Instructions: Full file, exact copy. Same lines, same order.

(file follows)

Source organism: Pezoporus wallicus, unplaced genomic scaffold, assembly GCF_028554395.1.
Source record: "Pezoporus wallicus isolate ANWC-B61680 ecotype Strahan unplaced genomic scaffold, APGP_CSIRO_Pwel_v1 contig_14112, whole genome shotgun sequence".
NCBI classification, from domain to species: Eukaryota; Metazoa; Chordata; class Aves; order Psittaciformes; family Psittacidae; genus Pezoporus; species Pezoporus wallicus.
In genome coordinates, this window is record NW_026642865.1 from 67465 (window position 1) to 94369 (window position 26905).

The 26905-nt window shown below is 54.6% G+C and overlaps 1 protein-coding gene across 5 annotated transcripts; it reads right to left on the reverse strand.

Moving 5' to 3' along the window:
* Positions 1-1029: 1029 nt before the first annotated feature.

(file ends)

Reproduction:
Source organism: Pezoporus wallicus, unplaced genomic scaffold, assembly GCF_028554395.1.
Source record: "Pezoporus wallicus isolate ANWC-B61680 ecotype Strahan unplaced genomic scaffold, APGP_CSIRO_Pwel_v1 contig_14112, whole genome shotgun sequence".
NCBI classification, from domain to species: Eukaryota; Metazoa; Chordata; class Aves; order Psittaciformes; family Psittacidae; genus Pezoporus; species Pezoporus wallicus.
In genome coordinates, this window is record NW_026642865.1 from 67465 (window position 1) to 94369 (window position 26905).

The 26905-nt window shown below is 54.6% G+C and overlaps 1 protein-coding gene across 5 annotated transcripts; it reads right to left on the reverse strand.

Moving 5' to 3' along the window:
* Positions 1-1029: 1029 nt before the first annotated feature.